This is the most important skill to learn when making cabochons.  The goal is to make the surface of the cabochon completely rounded and smooth.  The north side of the lab has a series of grinders and wheels, with grit sizes from 100 (coarsest) to 600 (finest).  Before using any of these, make sure the water is on!  To do this, turn on the spigot behind the machine, then adjust the individual spigots above the wheel you intend to use.  OK… so the water is on… what do you have to do to actually make a cabochon?  The idea in cabochon making is to grind the top of the dopped rough at various angles to approximate a rounded surface.  See the diagram below…




Figure 1 shows a side view of the rough on top of the dop stick.  Hold the stone at a ~45 degree angle to a 100 or 220 grit wheel.  If it grinds too quickly on the 100 grit, switch to 220.  You will form the “First Bevel” fairly quickly.  Do this all the way around the stone, but make sure to maintain a small portion at the bottom of the stone flat.  This flat area around the stone is used when setting the cabochon.  Figure 2 shows three more angles.  Develop the 45 degree bevel completely around the stone.  After that is completed, and the flat area on the bottom is of equal thickness everywhere, proceed in making a 30 degree bevel on the edge of the top flat area and the 45 degree bevel.  Make an even shallower bevel after the 30 degree one is finished (diagrammed here as 20 degrees). 


After all these bevels have been added, your stone will look like the dashed line, with an even, flat base.  Figure 3 shows the stone from the top after the 45 degree bevel (A), the 30 degree bevel (B), and the final shallowest bevel (C).  Make sure if you are doing an oval that the flat area in the center while beveling is centered and oval shaped as well after each step!


After beveling, you will have a few flat areas, some edges, and deep scratches on top of your cabochon.  You must use the 400 and 600 grit wheels to perfect your stone.  Use the 400 wheel to take out all edges and to make sure you have a good, rounded dome.  Look at your stones profile from both sides.  Does it dome near the center in both views?  If not, use the 400 wheel to correct this.  You cabochon should look like the one below…




Once the dome looks good, and edges and gone, move to the 600 wheel to complete the rounding and take deep scratches out.  Doubtless the 100 and 220 wheels have gouged your material, so it may be necessary to use the 600 wheel for quite some time to get all scratches out.  Dry the stone and look at it in the light to see if there are deep scratches on the surface.  These won’t polish.  Neither will a large flat area in the center of the stone, so make sure it is good and rounded.  Move back a wheel or two if you have to.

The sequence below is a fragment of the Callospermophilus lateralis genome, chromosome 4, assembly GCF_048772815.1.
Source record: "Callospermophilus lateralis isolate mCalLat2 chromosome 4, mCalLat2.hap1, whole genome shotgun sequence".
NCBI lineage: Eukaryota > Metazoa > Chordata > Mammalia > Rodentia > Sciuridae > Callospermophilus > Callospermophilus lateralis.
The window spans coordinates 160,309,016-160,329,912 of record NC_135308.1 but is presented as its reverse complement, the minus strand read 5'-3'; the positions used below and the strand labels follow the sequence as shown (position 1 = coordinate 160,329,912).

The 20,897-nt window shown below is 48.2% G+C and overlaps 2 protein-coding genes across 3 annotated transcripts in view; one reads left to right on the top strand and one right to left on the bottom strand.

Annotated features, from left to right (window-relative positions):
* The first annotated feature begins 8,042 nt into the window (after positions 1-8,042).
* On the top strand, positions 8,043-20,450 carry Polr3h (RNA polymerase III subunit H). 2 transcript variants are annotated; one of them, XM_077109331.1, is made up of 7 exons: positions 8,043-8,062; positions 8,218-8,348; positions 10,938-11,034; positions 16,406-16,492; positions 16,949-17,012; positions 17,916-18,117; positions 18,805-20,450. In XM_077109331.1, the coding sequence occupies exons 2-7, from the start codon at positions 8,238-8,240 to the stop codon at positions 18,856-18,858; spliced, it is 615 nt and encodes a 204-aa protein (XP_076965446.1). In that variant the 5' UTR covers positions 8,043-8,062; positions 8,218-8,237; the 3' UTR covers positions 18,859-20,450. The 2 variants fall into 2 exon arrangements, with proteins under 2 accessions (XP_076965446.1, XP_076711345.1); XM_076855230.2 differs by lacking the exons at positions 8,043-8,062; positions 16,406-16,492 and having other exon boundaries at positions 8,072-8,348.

Step 6 - Polishing


If you feel you have a perfect dome, with all deep scratches removed, it is time to polish.  Look at the chart by the desk to see what polishing agent you should use.  It will probably be cerium oxide on canvas or tin oxide on leather.  The leather wheels are adjacent to the grinding wheels, and the canvas wheel is next to the sink.  Switch on the wheel, and add just enough cerium or tin oxide (in squirt bottles with water) to dampen the wheel.  Polish the flat area at the bottom of the cabochon, as well as the domed top and moving it over the wheel.  This should take no more than a few minutes.  You will probably see some areas that won’t polish… either due to scratches or flat areas.  Move back to the grinding wheels to solve these problems, the polish again.


Your first stone probably will not be perfect, so be sure to consult your TA about any problems you are having so that they do not happen again.  After your first couple stones, you should be able to go from dopped stone to finished cabochon is 45 minutes to an hour.


Step 7 – Dop stick and wax removal


Bring your cabochon and dop stick home, and place them in the freezer.  10 minutes in the freezer will make the wax very brittle, so the stone will snap easily off of the stick.  Scrape any wax off easily with a butter knife while it is cold…


Make sure:


-To unplug wax and hot plate

-Turn off water spigots

-Leave everything as clean as you found it

-Turn off light in Cab Lab before leaving